The Fractured Web
A young girl with the Weibo microblog moniker Smm Miao “tweeted” in the early evening of July 23, 2011, “After all the wind and storm, what’s going on with the high-speed train? It’s crawling slower than a snail. I hope nothing happens to it.” Minutes later, during a torrential downpour punctuated by thunder and lightning, the country girl watched as another bullet train rammed the stalled locomotive from behind, killing 40 passengers and injuring hundreds more. The message was the first of 26 million that would be posted and echoed throughout Chinese Internet space. Most of the microblogs were scathing about the country’s government, the quality of the railway infrastructure and its handling of the tragedy. Representative messages included:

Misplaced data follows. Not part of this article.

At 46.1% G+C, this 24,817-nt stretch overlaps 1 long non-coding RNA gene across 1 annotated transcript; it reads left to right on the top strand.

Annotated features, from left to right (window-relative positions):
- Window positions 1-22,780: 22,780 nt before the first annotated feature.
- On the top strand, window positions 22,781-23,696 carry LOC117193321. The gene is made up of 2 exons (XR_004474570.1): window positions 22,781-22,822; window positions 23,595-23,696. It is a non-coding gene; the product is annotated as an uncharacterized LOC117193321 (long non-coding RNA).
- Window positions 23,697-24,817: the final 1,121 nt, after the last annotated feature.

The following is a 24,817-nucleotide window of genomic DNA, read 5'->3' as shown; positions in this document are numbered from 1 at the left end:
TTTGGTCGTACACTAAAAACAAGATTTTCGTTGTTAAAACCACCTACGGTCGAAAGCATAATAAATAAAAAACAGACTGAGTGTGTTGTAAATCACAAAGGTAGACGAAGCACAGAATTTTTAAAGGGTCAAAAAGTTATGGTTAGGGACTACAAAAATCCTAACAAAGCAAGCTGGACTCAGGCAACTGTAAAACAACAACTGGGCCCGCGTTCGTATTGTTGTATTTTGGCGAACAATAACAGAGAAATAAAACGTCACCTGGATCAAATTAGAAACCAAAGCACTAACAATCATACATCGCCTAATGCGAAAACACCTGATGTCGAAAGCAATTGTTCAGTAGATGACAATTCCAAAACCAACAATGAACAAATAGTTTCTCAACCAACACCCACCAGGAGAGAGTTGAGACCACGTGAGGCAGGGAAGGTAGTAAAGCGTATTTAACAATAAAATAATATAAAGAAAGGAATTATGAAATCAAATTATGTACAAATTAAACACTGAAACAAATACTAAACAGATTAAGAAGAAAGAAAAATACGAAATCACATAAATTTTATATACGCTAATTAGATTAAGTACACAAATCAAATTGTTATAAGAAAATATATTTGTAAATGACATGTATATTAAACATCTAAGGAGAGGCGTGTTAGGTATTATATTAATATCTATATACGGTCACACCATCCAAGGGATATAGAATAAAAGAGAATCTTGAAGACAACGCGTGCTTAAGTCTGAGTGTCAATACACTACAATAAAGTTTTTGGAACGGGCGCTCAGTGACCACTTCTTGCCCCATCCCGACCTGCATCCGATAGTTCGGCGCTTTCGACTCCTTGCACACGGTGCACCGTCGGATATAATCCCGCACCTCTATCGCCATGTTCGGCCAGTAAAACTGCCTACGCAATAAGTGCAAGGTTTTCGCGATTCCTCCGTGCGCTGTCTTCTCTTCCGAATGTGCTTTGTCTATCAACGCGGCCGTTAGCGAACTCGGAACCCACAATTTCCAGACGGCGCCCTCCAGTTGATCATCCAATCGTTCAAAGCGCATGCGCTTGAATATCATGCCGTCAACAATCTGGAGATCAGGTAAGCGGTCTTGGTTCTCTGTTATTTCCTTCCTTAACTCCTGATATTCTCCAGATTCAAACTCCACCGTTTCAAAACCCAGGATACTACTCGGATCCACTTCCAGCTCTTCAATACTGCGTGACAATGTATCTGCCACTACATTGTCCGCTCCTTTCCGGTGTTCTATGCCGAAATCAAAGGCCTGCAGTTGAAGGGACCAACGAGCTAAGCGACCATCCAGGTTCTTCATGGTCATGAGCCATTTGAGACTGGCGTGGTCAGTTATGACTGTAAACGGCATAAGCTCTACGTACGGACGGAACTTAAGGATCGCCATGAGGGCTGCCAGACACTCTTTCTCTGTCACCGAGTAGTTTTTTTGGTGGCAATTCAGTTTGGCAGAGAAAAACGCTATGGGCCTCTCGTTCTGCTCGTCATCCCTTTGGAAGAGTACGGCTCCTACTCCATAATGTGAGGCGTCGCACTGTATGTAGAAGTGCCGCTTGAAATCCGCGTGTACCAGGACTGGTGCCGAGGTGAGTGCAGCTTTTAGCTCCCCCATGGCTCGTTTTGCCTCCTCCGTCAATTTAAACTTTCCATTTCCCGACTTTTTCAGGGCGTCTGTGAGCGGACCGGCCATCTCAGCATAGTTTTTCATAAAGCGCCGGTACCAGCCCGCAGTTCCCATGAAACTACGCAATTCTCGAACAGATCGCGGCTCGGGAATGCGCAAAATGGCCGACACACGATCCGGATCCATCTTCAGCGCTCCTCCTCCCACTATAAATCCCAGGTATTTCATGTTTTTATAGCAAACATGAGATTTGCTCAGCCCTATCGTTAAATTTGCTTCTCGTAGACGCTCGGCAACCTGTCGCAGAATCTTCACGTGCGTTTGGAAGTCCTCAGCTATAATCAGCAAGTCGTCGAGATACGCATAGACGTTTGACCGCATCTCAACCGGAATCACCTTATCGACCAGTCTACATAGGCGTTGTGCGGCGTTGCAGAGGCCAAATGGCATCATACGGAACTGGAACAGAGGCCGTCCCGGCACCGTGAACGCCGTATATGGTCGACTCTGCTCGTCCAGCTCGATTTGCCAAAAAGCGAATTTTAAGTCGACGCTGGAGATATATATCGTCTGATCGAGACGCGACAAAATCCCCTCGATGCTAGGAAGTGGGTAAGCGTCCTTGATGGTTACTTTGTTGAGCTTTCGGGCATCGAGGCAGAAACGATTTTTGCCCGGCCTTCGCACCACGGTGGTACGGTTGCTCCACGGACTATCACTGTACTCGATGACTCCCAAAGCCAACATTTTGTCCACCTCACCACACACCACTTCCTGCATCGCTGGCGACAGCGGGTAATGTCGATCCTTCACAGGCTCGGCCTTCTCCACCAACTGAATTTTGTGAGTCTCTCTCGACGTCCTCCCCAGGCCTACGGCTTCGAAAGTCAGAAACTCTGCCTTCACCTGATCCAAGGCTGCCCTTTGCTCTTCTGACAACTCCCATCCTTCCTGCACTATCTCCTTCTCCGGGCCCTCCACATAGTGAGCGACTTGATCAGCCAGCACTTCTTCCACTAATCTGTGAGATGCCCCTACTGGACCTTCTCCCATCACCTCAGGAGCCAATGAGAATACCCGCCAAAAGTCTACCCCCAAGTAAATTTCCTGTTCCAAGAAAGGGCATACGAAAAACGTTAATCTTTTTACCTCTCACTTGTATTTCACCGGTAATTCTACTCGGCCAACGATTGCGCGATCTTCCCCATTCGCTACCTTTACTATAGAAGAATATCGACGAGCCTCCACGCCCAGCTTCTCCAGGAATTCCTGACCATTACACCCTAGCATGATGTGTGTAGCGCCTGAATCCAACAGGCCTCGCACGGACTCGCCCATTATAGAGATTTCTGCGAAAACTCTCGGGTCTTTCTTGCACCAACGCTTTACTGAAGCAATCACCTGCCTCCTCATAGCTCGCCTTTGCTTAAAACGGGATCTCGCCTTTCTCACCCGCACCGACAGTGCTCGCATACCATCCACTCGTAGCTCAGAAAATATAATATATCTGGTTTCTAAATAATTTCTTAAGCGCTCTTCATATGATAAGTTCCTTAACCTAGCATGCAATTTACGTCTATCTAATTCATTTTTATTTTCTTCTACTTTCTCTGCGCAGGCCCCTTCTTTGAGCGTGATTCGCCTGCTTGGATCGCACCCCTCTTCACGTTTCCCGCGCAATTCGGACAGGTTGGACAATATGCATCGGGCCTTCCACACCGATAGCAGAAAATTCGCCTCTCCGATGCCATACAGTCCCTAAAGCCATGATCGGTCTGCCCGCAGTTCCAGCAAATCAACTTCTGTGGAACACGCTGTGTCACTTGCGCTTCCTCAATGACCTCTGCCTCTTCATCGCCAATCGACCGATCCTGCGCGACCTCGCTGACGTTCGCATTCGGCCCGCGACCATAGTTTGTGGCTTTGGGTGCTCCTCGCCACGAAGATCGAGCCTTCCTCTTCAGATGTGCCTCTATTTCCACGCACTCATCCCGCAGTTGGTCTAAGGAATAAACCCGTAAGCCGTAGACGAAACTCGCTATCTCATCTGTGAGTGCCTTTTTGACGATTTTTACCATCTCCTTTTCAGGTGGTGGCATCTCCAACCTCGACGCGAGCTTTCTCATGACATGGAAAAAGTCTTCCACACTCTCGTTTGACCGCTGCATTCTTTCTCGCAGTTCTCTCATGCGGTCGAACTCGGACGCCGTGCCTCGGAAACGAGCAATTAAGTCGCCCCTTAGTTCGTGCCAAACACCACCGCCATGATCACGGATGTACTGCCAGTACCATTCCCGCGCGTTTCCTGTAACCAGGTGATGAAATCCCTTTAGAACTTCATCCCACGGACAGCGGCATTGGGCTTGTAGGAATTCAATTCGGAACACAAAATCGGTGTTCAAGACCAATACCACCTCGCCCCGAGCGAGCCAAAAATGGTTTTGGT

The high-speed train accident and the scores of fatalities resulting from ...